It was a brilliant and hot July, with hardly ever so much as a wisp of a cloud in the sky, so that I could not understand why anyone would voluntarily be wearing clothes, and when John Horne bumped into me, sometimes literally if the girls and Brandon were playing a game of Chase John Horne on the lawn, he would say "Just another beautiful day in paradise!" until I started to forestall him, saying "Just another beautiful day in paradise!" to which he would reply, "Hey, that's my line!" The domes atop the yurts could be opened up to vent the hot air, but Maureen told me Lori had confiscated all the cranker tools which used to be in each yurt, after a couple of fools had cracked their domes in the fall, tightening them back up after the hot season had passed, and not understanding that when you feel resistance you ought to stop. So I went to ask for a cranker at the office, but got tired of waiting for it to be brought to me in Lupin time, and borrowed a rake from Black Haired Diane, who lives between Tiger Lily and the Blue House, and is not to be confused with Blonde Diane, the sweet wife of Roy LNU and mother of Modern Nick, or Redhead Diane, the tempestuous wife of soft-spoken Kitchen Mike, or Turtle's wife Diane, who has never lived on the grounds and has not worked in the office since the days of Terrible Ed. And I showed Chef Phil the trick of how to use the rake when he and his girl Issa, the hula-hooper and tattoo/piercing artist, were staying for a while in Jasmine yurt, but he didn't get the hang of it so I had to do it, and I cranked yurt domes for guests, beginning to realize that it was better to do things myself than to send anyone to the office, not that I didn't remain on good terms with Faye, Gina, and Sergeant Dita, who was profusely apologetic when a check I had been looking for went astray and had to be re-issued, explaining that Doc, the elderly man who rode his bike around the Reservoir almost every day to keep in shape, had held the job of fetching and sorting the mail so long it could not possibly be taken from him now.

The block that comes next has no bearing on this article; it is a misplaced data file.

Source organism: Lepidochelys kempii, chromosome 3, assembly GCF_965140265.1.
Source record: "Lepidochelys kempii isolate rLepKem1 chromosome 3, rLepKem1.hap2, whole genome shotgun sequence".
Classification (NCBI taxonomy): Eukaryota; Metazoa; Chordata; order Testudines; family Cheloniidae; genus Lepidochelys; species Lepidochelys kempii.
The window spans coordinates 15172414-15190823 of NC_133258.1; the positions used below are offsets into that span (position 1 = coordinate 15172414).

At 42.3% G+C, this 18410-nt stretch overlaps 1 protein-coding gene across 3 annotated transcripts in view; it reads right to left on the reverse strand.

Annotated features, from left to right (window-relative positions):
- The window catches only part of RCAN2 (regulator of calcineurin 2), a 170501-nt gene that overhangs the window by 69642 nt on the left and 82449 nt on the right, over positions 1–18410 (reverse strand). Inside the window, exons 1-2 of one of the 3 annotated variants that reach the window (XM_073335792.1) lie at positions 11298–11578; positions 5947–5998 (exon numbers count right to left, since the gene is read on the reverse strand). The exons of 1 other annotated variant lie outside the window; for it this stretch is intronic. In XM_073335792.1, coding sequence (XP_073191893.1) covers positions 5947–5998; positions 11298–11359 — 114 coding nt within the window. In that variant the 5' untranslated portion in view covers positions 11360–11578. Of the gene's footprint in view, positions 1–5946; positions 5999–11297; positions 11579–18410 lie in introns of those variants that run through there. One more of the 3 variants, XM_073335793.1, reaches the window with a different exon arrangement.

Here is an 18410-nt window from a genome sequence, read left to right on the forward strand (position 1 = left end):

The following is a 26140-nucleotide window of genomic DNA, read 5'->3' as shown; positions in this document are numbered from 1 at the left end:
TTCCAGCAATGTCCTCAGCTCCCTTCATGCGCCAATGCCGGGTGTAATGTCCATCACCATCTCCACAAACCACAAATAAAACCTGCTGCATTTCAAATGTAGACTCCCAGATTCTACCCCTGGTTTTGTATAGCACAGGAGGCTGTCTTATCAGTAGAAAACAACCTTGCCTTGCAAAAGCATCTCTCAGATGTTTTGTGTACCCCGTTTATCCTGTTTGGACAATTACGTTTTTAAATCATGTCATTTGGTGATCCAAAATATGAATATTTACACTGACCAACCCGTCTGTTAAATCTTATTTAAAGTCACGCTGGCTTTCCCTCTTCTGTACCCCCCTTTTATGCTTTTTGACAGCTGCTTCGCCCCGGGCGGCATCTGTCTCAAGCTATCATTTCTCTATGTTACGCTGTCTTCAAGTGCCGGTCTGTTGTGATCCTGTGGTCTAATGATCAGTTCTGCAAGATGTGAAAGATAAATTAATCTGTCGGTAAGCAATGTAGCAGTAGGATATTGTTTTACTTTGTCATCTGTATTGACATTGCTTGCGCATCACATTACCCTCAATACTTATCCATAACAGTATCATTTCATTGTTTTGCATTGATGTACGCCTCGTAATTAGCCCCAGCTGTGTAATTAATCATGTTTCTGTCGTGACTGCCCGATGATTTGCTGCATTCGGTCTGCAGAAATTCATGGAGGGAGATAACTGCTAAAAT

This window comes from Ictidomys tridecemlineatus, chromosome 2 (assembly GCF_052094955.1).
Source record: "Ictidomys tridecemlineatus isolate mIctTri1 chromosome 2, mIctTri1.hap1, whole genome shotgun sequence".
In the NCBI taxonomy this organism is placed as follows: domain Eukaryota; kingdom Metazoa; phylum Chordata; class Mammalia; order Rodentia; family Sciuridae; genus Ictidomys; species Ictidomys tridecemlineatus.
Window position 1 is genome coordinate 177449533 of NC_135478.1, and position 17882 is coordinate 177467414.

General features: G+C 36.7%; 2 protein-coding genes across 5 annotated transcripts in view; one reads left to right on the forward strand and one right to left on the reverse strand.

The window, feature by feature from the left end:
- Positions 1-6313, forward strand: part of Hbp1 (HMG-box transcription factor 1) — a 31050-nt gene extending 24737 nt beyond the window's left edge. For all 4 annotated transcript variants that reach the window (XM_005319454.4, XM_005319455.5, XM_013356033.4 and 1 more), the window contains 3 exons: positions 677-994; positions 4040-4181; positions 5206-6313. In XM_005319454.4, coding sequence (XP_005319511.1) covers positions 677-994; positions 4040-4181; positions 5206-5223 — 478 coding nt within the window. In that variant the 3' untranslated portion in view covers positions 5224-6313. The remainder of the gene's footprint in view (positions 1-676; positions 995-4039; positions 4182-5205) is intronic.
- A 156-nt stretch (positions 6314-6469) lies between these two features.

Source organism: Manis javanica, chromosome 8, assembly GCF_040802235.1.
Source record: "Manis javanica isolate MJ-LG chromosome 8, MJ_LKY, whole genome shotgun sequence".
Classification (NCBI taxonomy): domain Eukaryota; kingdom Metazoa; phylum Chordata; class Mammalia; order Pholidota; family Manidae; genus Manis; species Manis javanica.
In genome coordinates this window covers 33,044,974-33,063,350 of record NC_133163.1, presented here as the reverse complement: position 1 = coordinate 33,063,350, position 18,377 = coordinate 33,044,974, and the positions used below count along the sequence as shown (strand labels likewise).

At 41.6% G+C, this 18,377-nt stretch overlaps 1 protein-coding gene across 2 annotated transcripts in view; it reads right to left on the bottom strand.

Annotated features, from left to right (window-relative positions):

But when everyone's power except mine came back after a brief outage, and Maureen told me it must just be Lori telling me I was using too much electricity, I went first to the office, where they said they would get Robert, but the next day I decided I had better just hunt down Robert and ask him myself, and he got it fixed promptly. Robert was in a somewhat emotional state, because he had just located his teenage daughter after a decade of no contact, and had permission from the grandparents who had custody of her to visit whenever, but his high-rider truck, of which he was so proud, was not in sufficient repair to be trustworthy for such a drive. So while he was at Tiger Lily, I quietly offered to give him a ride or let him borrow my car anytime he wanted to go, and he thanked me but never took me up on it, out of pride I supposed. Since everybody is into everybody else's business at Lupin, as in a small town, there was speculation among the uninformed about what could be making Robert moody of late, and Chris Ann, a tireless broadcaster of stories, came up with the notion that Robert was doing heroin, of all things, which only went to show that Chris Ann had no experience of what junkies are really like. Black Haired Diane was appalled to hear this, and went to Robert to warn him what was being said behind his back, but also to Maureen to ask if there could be any basis for it, and Maureen was appalled that she would even think there could be, or would repeat such a thing, so the next time Black Haired Diane sat in the Circle, Maureen threw a glass of water in her face and told her to go away. I acted as go-between to mediate a peace.